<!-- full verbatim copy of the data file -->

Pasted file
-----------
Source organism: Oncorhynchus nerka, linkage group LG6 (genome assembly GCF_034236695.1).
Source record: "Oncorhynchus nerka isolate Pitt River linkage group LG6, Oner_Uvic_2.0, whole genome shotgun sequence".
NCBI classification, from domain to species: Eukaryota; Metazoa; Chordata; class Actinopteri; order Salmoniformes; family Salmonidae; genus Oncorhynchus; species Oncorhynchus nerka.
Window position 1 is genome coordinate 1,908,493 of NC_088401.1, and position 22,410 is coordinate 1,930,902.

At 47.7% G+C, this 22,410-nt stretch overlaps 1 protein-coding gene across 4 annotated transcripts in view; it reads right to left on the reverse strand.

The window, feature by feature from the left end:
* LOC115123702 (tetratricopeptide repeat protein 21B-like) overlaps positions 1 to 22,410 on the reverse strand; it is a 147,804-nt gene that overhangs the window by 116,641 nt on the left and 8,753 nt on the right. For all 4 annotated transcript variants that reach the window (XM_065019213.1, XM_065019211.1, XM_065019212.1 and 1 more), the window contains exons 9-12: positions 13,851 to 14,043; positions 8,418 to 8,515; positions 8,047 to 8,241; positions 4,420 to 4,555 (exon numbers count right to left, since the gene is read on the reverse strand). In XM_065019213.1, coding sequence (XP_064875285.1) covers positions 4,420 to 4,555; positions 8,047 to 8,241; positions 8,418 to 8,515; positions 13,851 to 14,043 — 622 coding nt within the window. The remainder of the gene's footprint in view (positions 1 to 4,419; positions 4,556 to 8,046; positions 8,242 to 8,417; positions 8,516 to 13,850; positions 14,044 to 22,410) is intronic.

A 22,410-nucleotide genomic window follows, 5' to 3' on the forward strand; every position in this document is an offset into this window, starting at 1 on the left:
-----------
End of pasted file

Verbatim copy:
Source organism: Oncorhynchus nerka, linkage group LG6 (genome assembly GCF_034236695.1).
Source record: "Oncorhynchus nerka isolate Pitt River linkage group LG6, Oner_Uvic_2.0, whole genome shotgun sequence".
NCBI classification, from domain to species: Eukaryota; Metazoa; Chordata; class Actinopteri; order Salmoniformes; family Salmonidae; genus Oncorhynchus; species Oncorhynchus nerka.
Window position 1 is genome coordinate 1,908,493 of NC_088401.1, and position 22,410 is coordinate 1,930,902.

At 47.7% G+C, this 22,410-nt stretch overlaps 1 protein-coding gene across 4 annotated transcripts in view; it reads right to left on the reverse strand.

The window, feature by feature from the left end:
* LOC115123702 (tetratricopeptide repeat protein 21B-like) overlaps positions 1 to 22,410 on the reverse strand; it is a 147,804-nt gene that overhangs the window by 116,641 nt on the left and 8,753 nt on the right. For all 4 annotated transcript variants that reach the window (XM_065019213.1, XM_065019211.1, XM_065019212.1 and 1 more), the window contains exons 9-12: positions 13,851 to 14,043; positions 8,418 to 8,515; positions 8,047 to 8,241; positions 4,420 to 4,555 (exon numbers count right to left, since the gene is read on the reverse strand). In XM_065019213.1, coding sequence (XP_064875285.1) covers positions 4,420 to 4,555; positions 8,047 to 8,241; positions 8,418 to 8,515; positions 13,851 to 14,043 — 622 coding nt within the window. The remainder of the gene's footprint in view (positions 1 to 4,419; positions 4,556 to 8,046; positions 8,242 to 8,417; positions 8,516 to 13,850; positions 14,044 to 22,410) is intronic.

A 22,410-nucleotide genomic window follows, 5' to 3' on the forward strand; every position in this document is an offset into this window, starting at 1 on the left: